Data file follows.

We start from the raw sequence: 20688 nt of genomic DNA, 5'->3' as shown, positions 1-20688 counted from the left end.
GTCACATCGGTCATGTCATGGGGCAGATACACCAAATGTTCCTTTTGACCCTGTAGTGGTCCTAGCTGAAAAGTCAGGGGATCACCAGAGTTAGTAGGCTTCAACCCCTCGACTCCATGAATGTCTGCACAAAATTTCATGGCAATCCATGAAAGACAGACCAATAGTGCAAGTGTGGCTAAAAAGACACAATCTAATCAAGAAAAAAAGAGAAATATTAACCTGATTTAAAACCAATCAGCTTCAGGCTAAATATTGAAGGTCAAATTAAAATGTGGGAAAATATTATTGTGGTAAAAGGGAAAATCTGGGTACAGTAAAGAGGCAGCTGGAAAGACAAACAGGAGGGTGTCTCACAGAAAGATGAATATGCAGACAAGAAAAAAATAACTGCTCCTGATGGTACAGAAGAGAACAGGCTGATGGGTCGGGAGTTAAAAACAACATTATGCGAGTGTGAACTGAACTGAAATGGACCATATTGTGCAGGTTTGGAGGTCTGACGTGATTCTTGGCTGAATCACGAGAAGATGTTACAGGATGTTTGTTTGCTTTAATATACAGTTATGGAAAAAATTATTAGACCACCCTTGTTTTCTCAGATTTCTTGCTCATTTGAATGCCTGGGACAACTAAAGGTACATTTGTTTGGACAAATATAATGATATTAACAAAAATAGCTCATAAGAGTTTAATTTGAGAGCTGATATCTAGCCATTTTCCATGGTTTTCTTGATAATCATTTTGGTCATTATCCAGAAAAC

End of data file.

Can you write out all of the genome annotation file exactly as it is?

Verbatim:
We start from the raw sequence: 20688 nt of genomic DNA, 5'->3' as shown, positions 1-20688 counted from the left end.
GTCACATCGGTCATGTCATGGGGCAGATACACCAAATGTTCCTTTTGACCCTGTAGTGGTCCTAGCTGAAAAGTCAGGGGATCACCAGAGTTAGTAGGCTTCAACCCCTCGACTCCATGAATGTCTGCACAAAATTTCATGGCAATCCATGAAAGACAGACCAATAGTGCAAGTGTGGCTAAAAAGACACAATCTAATCAAGAAAAAAAGAGAAATATTAACCTGATTTAAAACCAATCAGCTTCAGGCTAAATATTGAAGGTCAAATTAAAATGTGGGAAAATATTATTGTGGTAAAAGGGAAAATCTGGGTACAGTAAAGAGGCAGCTGGAAAGACAAACAGGAGGGTGTCTCACAGAAAGATGAATATGCAGACAAGAAAAAAATAACTGCTCCTGATGGTACAGAAGAGAACAGGCTGATGGGTCGGGAGTTAAAAACAACATTATGCGAGTGTGAACTGAACTGAAATGGACCATATTGTGCAGGTTTGGAGGTCTGACGTGATTCTTGGCTGAATCACGAGAAGATGTTACAGGATGTTTGTTTGCTTTAATATACAGTTATGGAAAAAATTATTAGACCACCCTTGTTTTCTCAGATTTCTTGCTCATTTGAATGCCTGGGACAACTAAAGGTACATTTGTTTGGACAAATATAATGATATTAACAAAAATAGCTCATAAGAGTTTAATTTGAGAGCTGATATCTAGCCATTTTCCATGGTTTTCTTGATAATCATTTTGGTCATTATCCAGAAAAC